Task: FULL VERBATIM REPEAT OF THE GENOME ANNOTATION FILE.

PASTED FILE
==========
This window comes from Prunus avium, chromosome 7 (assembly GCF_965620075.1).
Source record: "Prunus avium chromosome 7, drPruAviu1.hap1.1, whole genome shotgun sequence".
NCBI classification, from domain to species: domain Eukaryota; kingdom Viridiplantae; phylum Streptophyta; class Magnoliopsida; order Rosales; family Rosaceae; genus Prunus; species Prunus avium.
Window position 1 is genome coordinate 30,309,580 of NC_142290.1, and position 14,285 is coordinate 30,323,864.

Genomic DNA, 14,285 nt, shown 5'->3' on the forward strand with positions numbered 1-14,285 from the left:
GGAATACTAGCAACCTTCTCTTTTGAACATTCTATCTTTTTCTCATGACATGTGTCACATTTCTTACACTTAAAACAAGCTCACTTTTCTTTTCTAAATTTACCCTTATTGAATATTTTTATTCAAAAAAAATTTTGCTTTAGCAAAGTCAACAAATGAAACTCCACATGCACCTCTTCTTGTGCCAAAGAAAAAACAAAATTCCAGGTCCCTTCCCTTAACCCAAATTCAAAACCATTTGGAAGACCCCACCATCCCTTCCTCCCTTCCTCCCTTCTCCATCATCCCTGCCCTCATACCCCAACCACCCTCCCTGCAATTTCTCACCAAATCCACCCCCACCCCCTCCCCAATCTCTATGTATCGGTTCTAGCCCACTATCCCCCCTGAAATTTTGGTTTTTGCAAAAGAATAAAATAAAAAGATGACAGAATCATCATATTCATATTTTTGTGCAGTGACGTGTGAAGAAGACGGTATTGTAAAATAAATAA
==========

This window comes from Prunus avium, chromosome 7 (assembly GCF_965620075.1).
Source record: "Prunus avium chromosome 7, drPruAviu1.hap1.1, whole genome shotgun sequence".
NCBI classification, from domain to species: domain Eukaryota; kingdom Viridiplantae; phylum Streptophyta; class Magnoliopsida; order Rosales; family Rosaceae; genus Prunus; species Prunus avium.
Window position 1 is genome coordinate 30,309,580 of NC_142290.1, and position 14,285 is coordinate 30,323,864.

Genomic DNA, 14,285 nt, shown 5'->3' on the forward strand with positions numbered 1-14,285 from the left:
GGAATACTAGCAACCTTCTCTTTTGAACATTCTATCTTTTTCTCATGACATGTGTCACATTTCTTACACTTAAAACAAGCTCACTTTTCTTTTCTAAATTTACCCTTATTGAATATTTTTATTCAAAAAAAATTTTGCTTTAGCAAAGTCAACAAATGAAACTCCACATGCACCTCTTCTTGTGCCAAAGAAAAAACAAAATTCCAGGTCCCTTCCCTTAACCCAAATTCAAAACCATTTGGAAGACCCCACCATCCCTTCCTCCCTTCCTCCCTTCTCCATCATCCCTGCCCTCATACCCCAACCACCCTCCCTGCAATTTCTCACCAAATCCACCCCCACCCCCTCCCCAATCTCTATGTATCGGTTCTAGCCCACTATCCCCCCTGAAATTTTGGTTTTTGCAAAAGAATAAAATAAAAAGATGACAGAATCATCATATTCATATTTTTGTGCAGTGACGTGTGAAGAAGACGGTATTGTAAAATAAATAA